A Strange King Indeed (Sermon on John 12:12-43)

Text: John 12:12-43

In the name of Jesus. Amen.

What would you do if a king were coming to your house? If you’re like me, you’d sin and wish you had a bigger, better house. But you’d quickly realize you can’t afford one and would do everything you could to clean up your place as much and as fast as possible. You would want to present your home in the most hospitable way possible.

What would you do if a thief were coming to your house? You’d probably do everything you could to barricade every possible point of entry. You’d probably make sure that you got all of your valuables in a safe place. And you’d probably situate yourself in front of all your prized possessions so that you could protect them.

Well, there are two ways of looking at Jesus’ triumphal entry into Jerusalem – one is right and one is wrong. You can look at Jesus’ entry the way the people do – as a king, or you can look at it the way Jesus does – as a strange, thieving King. (You can probably guess who is right.)

Jesus' Triumphal Entry Palm SundayThe people in Jerusalem that Palm Sunday looked at Jesus’ entry as the coming of their King. They did everything they could to spiff the place up for the King who was riding in on a donkey. They cut the palm branches and laid them and their cloaks on the road in homage to this King. They shouted royal praise to Jesus who was coming “in the name of the Lord, even the King of Israel.”

The crowd did all of this because they had heard that Jesus had raised Lazarus from the dead. A King who can overcome the power of death sounds like a good kind of King to have. If your King could undo death, well then, life will be good.

The people welcoming Him thought Jesus would establish an earthly reign and overthrow their enemies. They thought He would set up a kingdom that would last forever and ever. They thought He would bring a kingdom full of glory. They had visions of “a chicken in every pot and a car in every garage.” Maybe to update that, they had visions of tenderloin on every high-end stainless steel grill and Beamers in every slot of their four-stall garage.

But that is not how Jesus looks at His coming to Jerusalem. Jesus has come to be King, but He has come to be a strange King. He has come to be anointed not with oil, but with His own blood. He has come to be crowned not with gold and jewels, but with thorns. He has come to be enthroned not on a throne of glory, but the throne of a splintered cross. Jesus has come to be a thieving King who steals their sins in His death on the cross.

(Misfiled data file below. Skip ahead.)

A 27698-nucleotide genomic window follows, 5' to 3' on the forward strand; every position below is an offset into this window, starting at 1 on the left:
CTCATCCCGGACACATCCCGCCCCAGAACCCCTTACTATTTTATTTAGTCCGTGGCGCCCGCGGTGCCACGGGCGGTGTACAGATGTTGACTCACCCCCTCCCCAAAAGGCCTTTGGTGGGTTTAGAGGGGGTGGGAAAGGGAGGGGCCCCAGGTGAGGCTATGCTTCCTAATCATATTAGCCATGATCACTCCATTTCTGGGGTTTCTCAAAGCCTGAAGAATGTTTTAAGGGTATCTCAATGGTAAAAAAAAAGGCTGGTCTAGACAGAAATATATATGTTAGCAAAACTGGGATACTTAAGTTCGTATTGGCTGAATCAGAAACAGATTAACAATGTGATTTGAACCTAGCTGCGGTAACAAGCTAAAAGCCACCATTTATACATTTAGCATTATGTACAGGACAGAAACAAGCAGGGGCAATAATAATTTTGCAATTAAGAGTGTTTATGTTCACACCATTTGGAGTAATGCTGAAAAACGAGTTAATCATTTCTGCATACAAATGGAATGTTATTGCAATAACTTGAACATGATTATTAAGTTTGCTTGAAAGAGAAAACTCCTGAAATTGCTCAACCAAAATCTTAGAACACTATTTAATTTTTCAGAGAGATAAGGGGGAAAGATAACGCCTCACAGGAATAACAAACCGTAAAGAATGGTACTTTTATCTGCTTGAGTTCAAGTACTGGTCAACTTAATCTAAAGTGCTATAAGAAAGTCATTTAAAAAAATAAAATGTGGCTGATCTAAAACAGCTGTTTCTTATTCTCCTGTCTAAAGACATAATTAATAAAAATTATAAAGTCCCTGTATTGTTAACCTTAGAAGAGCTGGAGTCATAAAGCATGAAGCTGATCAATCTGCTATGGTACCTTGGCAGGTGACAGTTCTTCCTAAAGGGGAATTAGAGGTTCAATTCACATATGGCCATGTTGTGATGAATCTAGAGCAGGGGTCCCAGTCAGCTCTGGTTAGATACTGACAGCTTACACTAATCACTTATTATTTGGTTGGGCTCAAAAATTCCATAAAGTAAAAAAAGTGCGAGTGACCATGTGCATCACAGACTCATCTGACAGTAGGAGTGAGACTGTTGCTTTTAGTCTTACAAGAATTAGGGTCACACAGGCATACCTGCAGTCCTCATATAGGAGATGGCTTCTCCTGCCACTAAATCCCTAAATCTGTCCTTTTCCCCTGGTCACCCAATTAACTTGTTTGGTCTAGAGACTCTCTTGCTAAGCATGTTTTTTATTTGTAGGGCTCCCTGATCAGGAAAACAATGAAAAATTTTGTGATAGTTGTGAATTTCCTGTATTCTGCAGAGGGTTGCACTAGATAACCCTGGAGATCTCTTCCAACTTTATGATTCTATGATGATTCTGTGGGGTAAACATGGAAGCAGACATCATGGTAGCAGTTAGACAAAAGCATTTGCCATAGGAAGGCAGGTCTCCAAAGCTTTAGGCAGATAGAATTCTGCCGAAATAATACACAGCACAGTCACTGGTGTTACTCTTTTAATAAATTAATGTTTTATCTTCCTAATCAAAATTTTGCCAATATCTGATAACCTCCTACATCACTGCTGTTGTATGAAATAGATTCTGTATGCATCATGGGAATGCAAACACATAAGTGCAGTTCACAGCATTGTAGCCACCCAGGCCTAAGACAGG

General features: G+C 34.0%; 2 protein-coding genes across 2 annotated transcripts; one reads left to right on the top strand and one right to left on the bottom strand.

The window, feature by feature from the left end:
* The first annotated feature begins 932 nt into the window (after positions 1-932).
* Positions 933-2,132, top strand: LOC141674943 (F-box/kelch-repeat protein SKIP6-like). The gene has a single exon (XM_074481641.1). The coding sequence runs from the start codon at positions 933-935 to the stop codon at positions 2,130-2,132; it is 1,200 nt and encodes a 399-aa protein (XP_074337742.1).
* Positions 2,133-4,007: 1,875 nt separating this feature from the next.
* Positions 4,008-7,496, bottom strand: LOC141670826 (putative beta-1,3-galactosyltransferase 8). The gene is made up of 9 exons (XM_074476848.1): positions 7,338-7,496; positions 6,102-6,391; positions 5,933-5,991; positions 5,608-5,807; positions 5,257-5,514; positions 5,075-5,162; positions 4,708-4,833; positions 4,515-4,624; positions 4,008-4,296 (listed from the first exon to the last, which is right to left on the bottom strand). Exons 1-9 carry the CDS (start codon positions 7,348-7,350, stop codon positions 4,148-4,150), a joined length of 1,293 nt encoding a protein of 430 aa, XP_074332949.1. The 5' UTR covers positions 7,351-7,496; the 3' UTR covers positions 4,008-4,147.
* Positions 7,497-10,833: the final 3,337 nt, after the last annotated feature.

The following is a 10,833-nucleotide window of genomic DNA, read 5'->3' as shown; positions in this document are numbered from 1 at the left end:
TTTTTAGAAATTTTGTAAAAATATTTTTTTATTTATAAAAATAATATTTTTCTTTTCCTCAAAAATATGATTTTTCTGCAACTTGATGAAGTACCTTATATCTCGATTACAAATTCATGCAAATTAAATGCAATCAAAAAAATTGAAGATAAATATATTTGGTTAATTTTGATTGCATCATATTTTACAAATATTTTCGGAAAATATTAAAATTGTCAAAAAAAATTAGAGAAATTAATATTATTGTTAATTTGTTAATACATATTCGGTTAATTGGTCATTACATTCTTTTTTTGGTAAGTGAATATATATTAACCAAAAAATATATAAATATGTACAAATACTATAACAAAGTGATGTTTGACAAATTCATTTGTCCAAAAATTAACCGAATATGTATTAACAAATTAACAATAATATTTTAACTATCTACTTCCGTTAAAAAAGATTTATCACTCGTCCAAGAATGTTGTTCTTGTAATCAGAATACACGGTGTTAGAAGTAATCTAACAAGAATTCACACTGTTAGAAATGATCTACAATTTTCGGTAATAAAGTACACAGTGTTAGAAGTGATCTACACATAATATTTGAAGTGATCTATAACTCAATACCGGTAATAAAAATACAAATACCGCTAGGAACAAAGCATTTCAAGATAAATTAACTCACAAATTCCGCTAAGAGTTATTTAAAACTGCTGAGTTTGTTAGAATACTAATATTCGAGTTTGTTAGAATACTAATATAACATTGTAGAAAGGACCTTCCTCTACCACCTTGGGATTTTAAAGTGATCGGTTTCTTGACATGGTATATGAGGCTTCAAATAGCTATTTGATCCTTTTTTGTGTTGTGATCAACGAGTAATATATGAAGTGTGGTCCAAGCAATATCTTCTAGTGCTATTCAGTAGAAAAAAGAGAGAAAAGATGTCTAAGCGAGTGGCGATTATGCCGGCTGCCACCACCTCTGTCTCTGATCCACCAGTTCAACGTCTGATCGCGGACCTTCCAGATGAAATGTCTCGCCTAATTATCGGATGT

Jesus hadn’t kept this a secret either. He had repeatedly said that He was going to Jerusalem to be handed over, suffer, and die. Jesus knew that He was coming to His coronation as the suffering, crucified, sin-stealing King.

Even as Phillip and Andrew tell Jesus there are some Greeks who wish to see Him, Jesus says, “The hour has come for the Son of Man to be glorified. The hour has come for the grain of wheat to die and fall to the earth. The hour has come for the Son of Man to be lifted up from the earth.” Jesus says these things, and His soul is troubled.

Jesus’ soul is so troubled at the type of King He has come to be that He asks, “What shall I say, ‘Father, save me from this hour, this kingship’?”

“No,” Jesus says, “for this purpose I have come.”

Jesus will not deny His coronation as the strange King who is the Lamb of God who takes away the sin of the world.

Jesus is the King who bore your sins in His body on the tree (1 Pet. 2:24). Jesus, the King of sorrows, came in order to bear your grief and carry your sorrows; He was a King who came to be pierced for your transgressions and crushed for your iniquities (Is. 52:13-53:12). The Son of God came to humble Himself, to die a sinner’s death, and to suffer the wrath of God. This strange King came to wrap Himself in your sin. The sinless One came to become sin (2 Cor. 5 21). God laid on Christ the iniquity of us all.

Blessings from the CrossOn the cross is Christ’s glory; on the cross, Christ is lifted up. On the cross, your strange King won your freedom from sin and death that separates you from God. On the cross, Jesus pulled off the greatest caper of all time by stealing the sin of the whole world. Because of the cross, your sin is no longer yours. Through this strange King’s death, there is forgiveness, life, and salvation.

Dear friends, this Holy Week let us follow this strange King to His death so that through His death we may be with Him and live eternally in His blessed kingdom (Jn. 12:25-26). Amen.

The peace of God, which surpasses all understanding, will guard your hearts and minds in Christ Jesus. Amen.

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